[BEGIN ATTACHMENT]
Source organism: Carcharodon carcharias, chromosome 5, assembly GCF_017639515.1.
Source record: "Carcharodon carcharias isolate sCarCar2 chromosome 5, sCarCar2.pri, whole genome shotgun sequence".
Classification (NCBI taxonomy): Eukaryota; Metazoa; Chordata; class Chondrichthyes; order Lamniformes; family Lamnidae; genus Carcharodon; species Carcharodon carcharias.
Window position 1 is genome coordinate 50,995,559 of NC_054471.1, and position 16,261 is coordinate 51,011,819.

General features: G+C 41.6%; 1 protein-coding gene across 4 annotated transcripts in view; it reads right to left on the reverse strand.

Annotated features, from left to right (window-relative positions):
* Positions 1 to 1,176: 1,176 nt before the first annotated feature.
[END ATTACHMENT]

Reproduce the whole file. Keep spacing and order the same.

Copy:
Source organism: Carcharodon carcharias, chromosome 5, assembly GCF_017639515.1.
Source record: "Carcharodon carcharias isolate sCarCar2 chromosome 5, sCarCar2.pri, whole genome shotgun sequence".
Classification (NCBI taxonomy): Eukaryota; Metazoa; Chordata; class Chondrichthyes; order Lamniformes; family Lamnidae; genus Carcharodon; species Carcharodon carcharias.
Window position 1 is genome coordinate 50,995,559 of NC_054471.1, and position 16,261 is coordinate 51,011,819.

General features: G+C 41.6%; 1 protein-coding gene across 4 annotated transcripts in view; it reads right to left on the reverse strand.

Annotated features, from left to right (window-relative positions):
* Positions 1 to 1,176: 1,176 nt before the first annotated feature.